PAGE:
A few years ago when 29ers where still as widely misunderstood as fat bikes, there was a trend of building up mini DH bikes out of four inch travel slopestyle bikes. Those bikes were (and are) about the most the fun you could have on a trail, but they were terrible for racking up miles.
Of course, this is the year 2015. My next door neighbor drives an electric car, mountain bikes cost more than your average bathroom remodel, and manufacturers are finally making little bikes that rip both uphill and down.
With a 120mm of travel front and rear, and 27.5″ wheels, the Rocky Mountain Thunderbolt is marketed as an “XC Trail” bike. A mountain biker’s mountain bike, if you will. Our test bike, the 770 MSL, retails for an MSRP of $5,499, which places it squarely between the Carhartt and Gucci camps.
Up front is a matched RaceFace Turbine cockpit. Bars are of the 740mm aluminum variety across all the sizes, but stem length varies between 60-80m….And yes, that is a lot of cables.
The various levers control the front and rear shifters, dropper post, and shock. Considering all that, everything is actually very neatly routed.
That said, things do feel a little crowded. For example, in the stock configuration, the lockout lever blocks the shifter paddle. It’s a minor inconvenience and one that can be remedied by shuffling the controls.
At the center of the Thunderbolt is the Ride 9 system. This set of dual counter rotating chips allows you to adjust the suspension to work better for lighter or heavier riders (linear or more progressive), and adjust the geometry to be slacker or more upright (aggressive versus efficient).
It’s a system Rocky uses on several different models and we’ve always found it be simple to use and creak free.
A few years ago, the company switched from bearings to bushings on most of their full suspension models, to help reduce weight and improve stiffness. We had a Altitude 790 MSL for long term review and didn’t experience any reliability issues, although we did have to regularly disassemble and clean the pivots to squelch the occasional creak. To remedy that issue, and simplify mechanics lives, the Thunderbolt now features grease ports. High Five!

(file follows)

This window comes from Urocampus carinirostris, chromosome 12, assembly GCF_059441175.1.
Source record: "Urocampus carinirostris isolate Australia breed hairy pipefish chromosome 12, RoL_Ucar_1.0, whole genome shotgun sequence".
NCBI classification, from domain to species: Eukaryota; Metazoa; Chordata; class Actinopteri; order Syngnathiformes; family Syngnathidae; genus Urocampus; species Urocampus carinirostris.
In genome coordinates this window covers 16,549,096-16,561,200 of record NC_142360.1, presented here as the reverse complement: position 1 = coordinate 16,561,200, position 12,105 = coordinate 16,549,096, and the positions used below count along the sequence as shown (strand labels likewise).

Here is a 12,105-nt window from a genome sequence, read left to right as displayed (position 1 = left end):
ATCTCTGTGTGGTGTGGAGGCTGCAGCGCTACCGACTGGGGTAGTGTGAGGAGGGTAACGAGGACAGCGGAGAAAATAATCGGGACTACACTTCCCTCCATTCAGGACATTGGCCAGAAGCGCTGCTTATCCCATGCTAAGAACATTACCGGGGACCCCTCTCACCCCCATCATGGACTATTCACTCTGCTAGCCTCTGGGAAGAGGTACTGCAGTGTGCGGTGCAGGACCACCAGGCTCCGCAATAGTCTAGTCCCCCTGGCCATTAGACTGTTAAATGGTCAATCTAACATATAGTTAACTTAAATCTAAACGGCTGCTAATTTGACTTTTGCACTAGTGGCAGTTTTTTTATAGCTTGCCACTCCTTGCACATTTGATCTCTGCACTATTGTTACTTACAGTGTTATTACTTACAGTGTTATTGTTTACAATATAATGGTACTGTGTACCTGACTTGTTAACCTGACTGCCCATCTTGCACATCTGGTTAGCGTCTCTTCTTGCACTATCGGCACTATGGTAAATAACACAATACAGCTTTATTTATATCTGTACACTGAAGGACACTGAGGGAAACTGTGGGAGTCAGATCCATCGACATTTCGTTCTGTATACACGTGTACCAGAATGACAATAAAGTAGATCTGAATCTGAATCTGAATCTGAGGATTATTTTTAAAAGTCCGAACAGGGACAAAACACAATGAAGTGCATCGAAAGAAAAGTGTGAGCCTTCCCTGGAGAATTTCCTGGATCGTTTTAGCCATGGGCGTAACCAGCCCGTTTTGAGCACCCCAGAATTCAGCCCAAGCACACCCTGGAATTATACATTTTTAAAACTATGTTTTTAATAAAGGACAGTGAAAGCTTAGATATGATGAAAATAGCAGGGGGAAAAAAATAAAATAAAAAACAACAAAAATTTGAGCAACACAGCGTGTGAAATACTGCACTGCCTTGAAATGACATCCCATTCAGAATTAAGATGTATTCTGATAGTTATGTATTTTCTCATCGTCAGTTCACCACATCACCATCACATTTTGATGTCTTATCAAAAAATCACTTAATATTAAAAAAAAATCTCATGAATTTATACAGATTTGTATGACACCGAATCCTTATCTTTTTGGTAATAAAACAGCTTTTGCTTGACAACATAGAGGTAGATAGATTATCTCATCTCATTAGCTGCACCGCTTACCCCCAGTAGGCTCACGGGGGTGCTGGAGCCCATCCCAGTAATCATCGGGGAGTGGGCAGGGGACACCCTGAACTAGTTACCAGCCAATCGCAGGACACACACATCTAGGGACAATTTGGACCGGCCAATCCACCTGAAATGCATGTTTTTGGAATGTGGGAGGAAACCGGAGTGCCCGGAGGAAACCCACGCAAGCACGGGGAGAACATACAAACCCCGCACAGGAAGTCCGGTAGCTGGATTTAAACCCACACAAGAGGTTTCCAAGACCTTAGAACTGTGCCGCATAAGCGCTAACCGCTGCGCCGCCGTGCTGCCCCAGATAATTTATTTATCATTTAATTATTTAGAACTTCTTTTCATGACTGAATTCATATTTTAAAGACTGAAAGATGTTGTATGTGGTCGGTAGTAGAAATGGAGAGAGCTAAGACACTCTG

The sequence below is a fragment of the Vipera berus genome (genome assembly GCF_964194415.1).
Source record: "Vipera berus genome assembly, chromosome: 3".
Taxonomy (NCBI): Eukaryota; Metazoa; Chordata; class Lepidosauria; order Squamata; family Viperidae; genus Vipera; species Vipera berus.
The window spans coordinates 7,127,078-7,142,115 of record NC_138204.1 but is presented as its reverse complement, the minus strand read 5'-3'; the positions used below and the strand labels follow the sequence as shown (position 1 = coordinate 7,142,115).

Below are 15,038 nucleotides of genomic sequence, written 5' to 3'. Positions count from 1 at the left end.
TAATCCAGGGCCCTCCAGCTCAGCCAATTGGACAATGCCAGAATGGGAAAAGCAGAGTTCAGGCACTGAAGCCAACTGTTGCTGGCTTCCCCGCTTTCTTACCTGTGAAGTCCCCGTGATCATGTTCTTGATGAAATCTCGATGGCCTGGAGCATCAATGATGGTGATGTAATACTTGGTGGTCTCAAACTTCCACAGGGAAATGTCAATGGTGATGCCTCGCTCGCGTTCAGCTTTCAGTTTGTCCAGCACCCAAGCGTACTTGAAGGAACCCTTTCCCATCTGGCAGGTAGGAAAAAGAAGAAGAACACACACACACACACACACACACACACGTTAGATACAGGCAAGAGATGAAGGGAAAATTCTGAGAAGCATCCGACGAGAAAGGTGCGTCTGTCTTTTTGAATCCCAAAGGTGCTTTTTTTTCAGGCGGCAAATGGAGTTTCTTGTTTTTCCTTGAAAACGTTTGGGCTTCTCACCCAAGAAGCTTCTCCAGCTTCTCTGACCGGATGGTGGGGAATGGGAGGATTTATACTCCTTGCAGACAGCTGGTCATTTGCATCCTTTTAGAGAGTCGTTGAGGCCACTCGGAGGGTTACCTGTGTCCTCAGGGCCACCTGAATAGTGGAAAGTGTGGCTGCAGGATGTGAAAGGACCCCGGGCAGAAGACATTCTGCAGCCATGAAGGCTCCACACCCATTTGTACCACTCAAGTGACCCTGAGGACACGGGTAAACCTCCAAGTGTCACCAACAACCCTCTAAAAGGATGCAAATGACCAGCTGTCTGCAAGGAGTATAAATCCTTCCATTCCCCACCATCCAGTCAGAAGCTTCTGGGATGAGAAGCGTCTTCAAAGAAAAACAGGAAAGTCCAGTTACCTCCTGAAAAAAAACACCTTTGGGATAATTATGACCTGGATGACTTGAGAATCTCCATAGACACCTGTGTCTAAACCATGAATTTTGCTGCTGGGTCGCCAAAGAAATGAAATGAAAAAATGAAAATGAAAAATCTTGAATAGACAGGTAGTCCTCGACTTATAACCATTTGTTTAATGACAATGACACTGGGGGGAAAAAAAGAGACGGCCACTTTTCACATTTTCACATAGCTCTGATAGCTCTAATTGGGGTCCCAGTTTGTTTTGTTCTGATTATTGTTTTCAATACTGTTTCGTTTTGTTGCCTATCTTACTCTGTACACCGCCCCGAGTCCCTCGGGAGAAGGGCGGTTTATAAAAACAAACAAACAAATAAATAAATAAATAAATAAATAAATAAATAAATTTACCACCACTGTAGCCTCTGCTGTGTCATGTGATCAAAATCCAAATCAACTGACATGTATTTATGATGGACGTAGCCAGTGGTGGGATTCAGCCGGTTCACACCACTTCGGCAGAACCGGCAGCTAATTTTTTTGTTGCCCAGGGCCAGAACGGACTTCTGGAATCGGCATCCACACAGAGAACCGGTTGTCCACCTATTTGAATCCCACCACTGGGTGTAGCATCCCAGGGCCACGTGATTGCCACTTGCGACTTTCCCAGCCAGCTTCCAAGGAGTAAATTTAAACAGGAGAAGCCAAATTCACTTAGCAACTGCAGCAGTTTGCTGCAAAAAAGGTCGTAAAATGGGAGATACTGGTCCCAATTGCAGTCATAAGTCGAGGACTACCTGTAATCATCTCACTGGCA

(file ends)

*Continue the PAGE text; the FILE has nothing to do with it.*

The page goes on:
The water bottle contingent will be pleased to see proper mounts on the inside (and underside) of the front triangle.
All complete versions of the Thunderbolt (both the carbon and aluminum models) are currently spec’d with two or three by drive trains. The only exception is the BC edition, which retails for $6,399, and has a 1x drivetrain, a 130mm fork, and wider bars.
All versions of the bike are available in five different sizes -XS-XL, and share an extremely low standover height, and compact chain stays.
The marketing kit sets the bar very high for the little Rocky. What we know so far is that it’s light and playful. In the stock setting, the geometry is middle of the road for a 120mm travel trail bike, but hopefully the adjustability will deliver a ride that suits the needs of a variety of test riders. My personal preference is for a slacker more progressive ride, so I’ll be experimenting with that end of the spectrum, before handing the Thunderbolt to our token Strava Assasin.
The bounty of cockpit controls is still overwhelming, but as I’ve become accustomed to the remote shock lever, it’s something I wish more bikes came with. The Rocky’s suspension is efficient when climbing and offers excellent traction, but it’s active during out of the saddle exertions. The three position (climb, trail, descent) lever does an excellent job of quelling pedal feedback and each mode has a distinct character – climb mode is sports car stiff, while descent mode is Cadillac plush.
After the first few rides, the only thing I can complain about is chain slap, which is a simple fix. Once we have the opportunity to get this bike dirty and play with more settings, we’ll report back with long term impressions.